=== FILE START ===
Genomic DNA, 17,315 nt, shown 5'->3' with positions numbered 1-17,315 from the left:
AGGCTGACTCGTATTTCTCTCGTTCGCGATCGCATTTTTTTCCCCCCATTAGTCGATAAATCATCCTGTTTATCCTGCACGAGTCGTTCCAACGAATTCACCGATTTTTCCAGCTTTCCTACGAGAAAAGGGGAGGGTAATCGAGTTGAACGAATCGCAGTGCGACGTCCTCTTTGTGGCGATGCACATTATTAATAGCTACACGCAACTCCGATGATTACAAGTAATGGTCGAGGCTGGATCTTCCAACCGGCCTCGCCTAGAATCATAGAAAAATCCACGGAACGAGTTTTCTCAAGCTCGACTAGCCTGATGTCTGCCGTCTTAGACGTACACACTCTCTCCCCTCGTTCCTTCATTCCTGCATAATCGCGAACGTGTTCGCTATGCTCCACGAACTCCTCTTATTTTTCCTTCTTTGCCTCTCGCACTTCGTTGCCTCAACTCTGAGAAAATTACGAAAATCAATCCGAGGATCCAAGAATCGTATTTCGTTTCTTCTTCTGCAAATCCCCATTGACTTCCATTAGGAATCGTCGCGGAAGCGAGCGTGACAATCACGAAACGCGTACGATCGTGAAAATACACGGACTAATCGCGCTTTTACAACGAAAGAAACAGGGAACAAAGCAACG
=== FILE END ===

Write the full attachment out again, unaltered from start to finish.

Genomic DNA, 17,315 nt, shown 5'->3' with positions numbered 1-17,315 from the left:
AGGCTGACTCGTATTTCTCTCGTTCGCGATCGCATTTTTTTCCCCCCATTAGTCGATAAATCATCCTGTTTATCCTGCACGAGTCGTTCCAACGAATTCACCGATTTTTCCAGCTTTCCTACGAGAAAAGGGGAGGGTAATCGAGTTGAACGAATCGCAGTGCGACGTCCTCTTTGTGGCGATGCACATTATTAATAGCTACACGCAACTCCGATGATTACAAGTAATGGTCGAGGCTGGATCTTCCAACCGGCCTCGCCTAGAATCATAGAAAAATCCACGGAACGAGTTTTCTCAAGCTCGACTAGCCTGATGTCTGCCGTCTTAGACGTACACACTCTCTCCCCTCGTTCCTTCATTCCTGCATAATCGCGAACGTGTTCGCTATGCTCCACGAACTCCTCTTATTTTTCCTTCTTTGCCTCTCGCACTTCGTTGCCTCAACTCTGAGAAAATTACGAAAATCAATCCGAGGATCCAAGAATCGTATTTCGTTTCTTCTTCTGCAAATCCCCATTGACTTCCATTAGGAATCGTCGCGGAAGCGAGCGTGACAATCACGAAACGCGTACGATCGTGAAAATACACGGACTAATCGCGCTTTTACAACGAAAGAAACAGGGAACAAAGCAACG